Why you need to be ready to catch the ESG ‘hot potato’

Canadian Safety Summit panel will focus on blending of EHS and ESG

Why you need to be ready to catch the ESG ‘hot potato’

As the Canadian Safety Summit 2024 approaches, industry professionals eagerly anticipate a transformative event designed to enhance workplace safety standards. Scheduled for June 11 at the Pearson Convention Centre in Toronto, this year’s summit promises to delve into crucial topics, including the integration of Environmental, Health, and Safety (EHS) responsibilities into Environmental, Social, and Governance (ESG) roles. A highlight of the summit is the panel discussion titled ‘Meeting the Growing Role of EHS Professionals in ESG,’ featuring Bertrand Revenaz, vice president of product for ESG and data intelligence at EcoOnline.

Revenaz says EHS professionals need to be prepared to tackle ESG responsibilities. “There's a good chance you're going to be handed the ESG hot potato at some point, and you should start learning about it now.” This sentiment reflects a broader trend where EHS roles are evolving to encompass ESG responsibilities, a shift that poses both challenges and opportunities for professionals in the field.

The convergence of EHS and ESG practices is not just a passing trend but a critical evolution in corporate governance. “EcoOnline firmly believes that EHS and ESG and chemicals are all linked and that there's a common thread that goes through all of them,” Revenaz explains. This interconnectedness means that EHS professionals are uniquely positioned to contribute to and benefit from comprehensive ESG strategies.

Challenges and Opportunities

Integrating ESG into the EHS function is not without its challenges. EHS professionals often face steep learning curves and increased workloads as they adapt to new responsibilities. However, Revenaz offers a solution: “The key there is to recognize that digital solutions can help improve outcomes for both EHS and ESG.” By leveraging technology, EHS professionals can streamline processes, enhance data collection, and improve overall corporate practices.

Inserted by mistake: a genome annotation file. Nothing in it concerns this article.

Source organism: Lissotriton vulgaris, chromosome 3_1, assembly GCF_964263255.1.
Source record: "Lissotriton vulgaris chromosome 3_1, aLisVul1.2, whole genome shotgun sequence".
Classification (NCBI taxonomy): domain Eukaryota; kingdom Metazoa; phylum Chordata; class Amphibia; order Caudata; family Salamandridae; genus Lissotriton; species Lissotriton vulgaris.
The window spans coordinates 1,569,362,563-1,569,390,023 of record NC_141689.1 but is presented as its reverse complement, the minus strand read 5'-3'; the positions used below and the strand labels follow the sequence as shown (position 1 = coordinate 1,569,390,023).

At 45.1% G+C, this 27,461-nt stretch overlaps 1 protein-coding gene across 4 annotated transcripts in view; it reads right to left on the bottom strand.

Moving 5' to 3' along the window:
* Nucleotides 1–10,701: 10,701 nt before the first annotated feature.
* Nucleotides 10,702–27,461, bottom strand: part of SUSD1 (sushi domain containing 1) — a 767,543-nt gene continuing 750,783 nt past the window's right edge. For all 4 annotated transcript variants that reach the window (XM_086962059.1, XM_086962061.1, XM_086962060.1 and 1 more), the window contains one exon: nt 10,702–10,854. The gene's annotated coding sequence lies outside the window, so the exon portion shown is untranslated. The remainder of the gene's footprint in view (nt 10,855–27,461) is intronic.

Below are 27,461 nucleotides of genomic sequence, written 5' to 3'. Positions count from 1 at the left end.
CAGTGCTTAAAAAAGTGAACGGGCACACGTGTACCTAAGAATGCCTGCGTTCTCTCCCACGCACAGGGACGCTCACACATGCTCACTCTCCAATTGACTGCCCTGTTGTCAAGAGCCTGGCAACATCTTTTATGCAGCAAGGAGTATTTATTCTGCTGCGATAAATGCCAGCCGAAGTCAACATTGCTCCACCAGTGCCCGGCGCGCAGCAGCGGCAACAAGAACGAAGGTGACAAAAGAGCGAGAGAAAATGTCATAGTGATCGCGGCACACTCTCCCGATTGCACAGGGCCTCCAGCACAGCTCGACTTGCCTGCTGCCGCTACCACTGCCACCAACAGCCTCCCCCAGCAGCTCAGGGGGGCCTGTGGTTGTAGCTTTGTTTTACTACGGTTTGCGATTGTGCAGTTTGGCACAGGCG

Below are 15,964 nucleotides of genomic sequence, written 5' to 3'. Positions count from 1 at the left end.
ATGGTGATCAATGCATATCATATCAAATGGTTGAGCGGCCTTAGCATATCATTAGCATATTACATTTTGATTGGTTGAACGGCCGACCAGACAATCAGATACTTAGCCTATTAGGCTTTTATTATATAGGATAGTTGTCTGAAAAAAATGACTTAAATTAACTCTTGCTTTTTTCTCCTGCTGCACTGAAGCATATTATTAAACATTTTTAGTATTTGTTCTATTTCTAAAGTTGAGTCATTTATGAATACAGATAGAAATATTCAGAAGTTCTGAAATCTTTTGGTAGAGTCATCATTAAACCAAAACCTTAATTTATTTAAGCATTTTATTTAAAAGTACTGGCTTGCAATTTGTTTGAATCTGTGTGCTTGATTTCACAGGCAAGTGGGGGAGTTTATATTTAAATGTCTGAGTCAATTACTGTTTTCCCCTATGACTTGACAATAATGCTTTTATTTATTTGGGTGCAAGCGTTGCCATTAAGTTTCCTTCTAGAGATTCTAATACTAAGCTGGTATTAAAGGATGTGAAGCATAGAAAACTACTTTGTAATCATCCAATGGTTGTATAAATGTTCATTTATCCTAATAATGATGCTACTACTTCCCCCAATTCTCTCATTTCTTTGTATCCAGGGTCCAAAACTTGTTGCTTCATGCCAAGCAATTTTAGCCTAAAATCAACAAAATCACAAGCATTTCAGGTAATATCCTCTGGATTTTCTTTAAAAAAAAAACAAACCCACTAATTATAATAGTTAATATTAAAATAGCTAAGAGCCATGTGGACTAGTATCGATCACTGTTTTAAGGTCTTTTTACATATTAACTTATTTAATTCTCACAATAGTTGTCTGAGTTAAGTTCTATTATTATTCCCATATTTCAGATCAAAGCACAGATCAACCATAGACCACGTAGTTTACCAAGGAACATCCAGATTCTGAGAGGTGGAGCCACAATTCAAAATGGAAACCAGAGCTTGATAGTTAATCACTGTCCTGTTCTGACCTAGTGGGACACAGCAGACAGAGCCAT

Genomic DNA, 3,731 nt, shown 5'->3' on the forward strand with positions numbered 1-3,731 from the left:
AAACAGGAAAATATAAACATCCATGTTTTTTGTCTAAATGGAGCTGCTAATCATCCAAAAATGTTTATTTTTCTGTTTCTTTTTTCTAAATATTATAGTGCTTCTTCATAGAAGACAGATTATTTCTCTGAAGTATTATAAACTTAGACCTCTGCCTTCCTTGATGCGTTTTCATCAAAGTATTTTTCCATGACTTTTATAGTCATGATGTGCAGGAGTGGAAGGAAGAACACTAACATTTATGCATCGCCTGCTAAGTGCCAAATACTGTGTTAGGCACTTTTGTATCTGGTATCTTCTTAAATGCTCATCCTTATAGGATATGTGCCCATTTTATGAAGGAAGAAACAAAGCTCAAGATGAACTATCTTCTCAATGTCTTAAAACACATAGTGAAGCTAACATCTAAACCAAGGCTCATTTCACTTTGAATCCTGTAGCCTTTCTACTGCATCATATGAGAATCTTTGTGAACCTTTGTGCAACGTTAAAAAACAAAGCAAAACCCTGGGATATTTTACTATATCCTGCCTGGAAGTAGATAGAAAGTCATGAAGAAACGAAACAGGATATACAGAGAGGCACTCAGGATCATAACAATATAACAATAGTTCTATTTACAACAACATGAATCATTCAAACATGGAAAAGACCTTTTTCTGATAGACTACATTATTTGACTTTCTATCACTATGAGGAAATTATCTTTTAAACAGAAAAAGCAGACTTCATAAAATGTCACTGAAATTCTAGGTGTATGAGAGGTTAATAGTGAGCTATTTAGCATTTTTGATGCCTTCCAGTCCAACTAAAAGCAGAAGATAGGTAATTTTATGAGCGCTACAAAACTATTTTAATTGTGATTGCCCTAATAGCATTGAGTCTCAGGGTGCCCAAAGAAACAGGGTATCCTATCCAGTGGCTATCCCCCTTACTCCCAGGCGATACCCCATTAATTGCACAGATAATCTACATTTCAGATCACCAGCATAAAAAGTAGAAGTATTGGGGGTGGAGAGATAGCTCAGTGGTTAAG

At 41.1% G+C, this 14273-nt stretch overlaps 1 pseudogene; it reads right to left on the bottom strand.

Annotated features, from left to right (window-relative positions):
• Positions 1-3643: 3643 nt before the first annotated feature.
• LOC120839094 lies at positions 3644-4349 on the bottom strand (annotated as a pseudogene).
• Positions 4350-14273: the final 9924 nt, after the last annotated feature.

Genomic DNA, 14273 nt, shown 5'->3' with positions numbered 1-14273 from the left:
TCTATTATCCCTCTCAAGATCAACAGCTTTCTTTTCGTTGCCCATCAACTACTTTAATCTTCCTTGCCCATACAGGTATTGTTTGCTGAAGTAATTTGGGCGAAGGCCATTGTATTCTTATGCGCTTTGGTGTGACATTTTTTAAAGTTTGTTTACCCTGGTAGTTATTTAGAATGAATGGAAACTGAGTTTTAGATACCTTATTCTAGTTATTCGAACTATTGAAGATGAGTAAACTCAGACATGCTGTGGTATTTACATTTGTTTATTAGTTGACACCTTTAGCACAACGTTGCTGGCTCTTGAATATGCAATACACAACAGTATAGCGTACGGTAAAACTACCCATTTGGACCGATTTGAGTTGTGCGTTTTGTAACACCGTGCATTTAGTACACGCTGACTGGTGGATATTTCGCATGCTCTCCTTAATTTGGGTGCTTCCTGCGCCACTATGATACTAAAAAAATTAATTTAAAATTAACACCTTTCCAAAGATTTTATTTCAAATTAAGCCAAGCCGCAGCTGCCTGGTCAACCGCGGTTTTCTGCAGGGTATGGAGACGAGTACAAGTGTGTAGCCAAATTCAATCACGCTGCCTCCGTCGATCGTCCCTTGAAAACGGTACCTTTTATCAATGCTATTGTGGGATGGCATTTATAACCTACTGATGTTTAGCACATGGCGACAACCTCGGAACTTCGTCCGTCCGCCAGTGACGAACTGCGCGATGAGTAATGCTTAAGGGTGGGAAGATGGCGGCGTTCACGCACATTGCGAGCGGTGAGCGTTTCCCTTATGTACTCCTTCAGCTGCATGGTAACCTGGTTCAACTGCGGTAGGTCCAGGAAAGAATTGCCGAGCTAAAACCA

One of the pressing issues at the intersection of EHS and ESG is climate change, which Revenaz says poses immediate and future risks. “Climate change has real effects on health and safety right now, and those effects are going to keep increasing in the future.” Addressing these risks requires a proactive approach, incorporating climate data into safety planning and risk management strategies.

The importance of the summit

The Canadian Safety Summit serves as a vital platform for professionals to exchange ideas, gain new insights, and network with peers. Revenaz, who comes from a pure ESG background, finds great value in these interactions: “Talking to EHS professionals for me is invaluable in understanding how they approach ESG and the unique perspectives they bring to it.” For anyone in the field, whether an EHS or ESG professional, the summit offers a unique opportunity to learn, share, and grow.

As the panel discussion on "Meeting the Growing Role of EHS Professionals in ESG" approaches, it becomes clear that the Canadian Safety Summit 2024 is more than just an event—it's a crucial step in the journey towards more integrated and effective corporate governance. Revenaz’s insights highlight the importance of this integration and the benefits it brings. Professionals attending the summit can expect to leave with a deeper understanding of how to navigate the complexities of EHS and ESG, equipped with strategies and tools to enhance their roles and contribute to safer, more sustainable workplaces.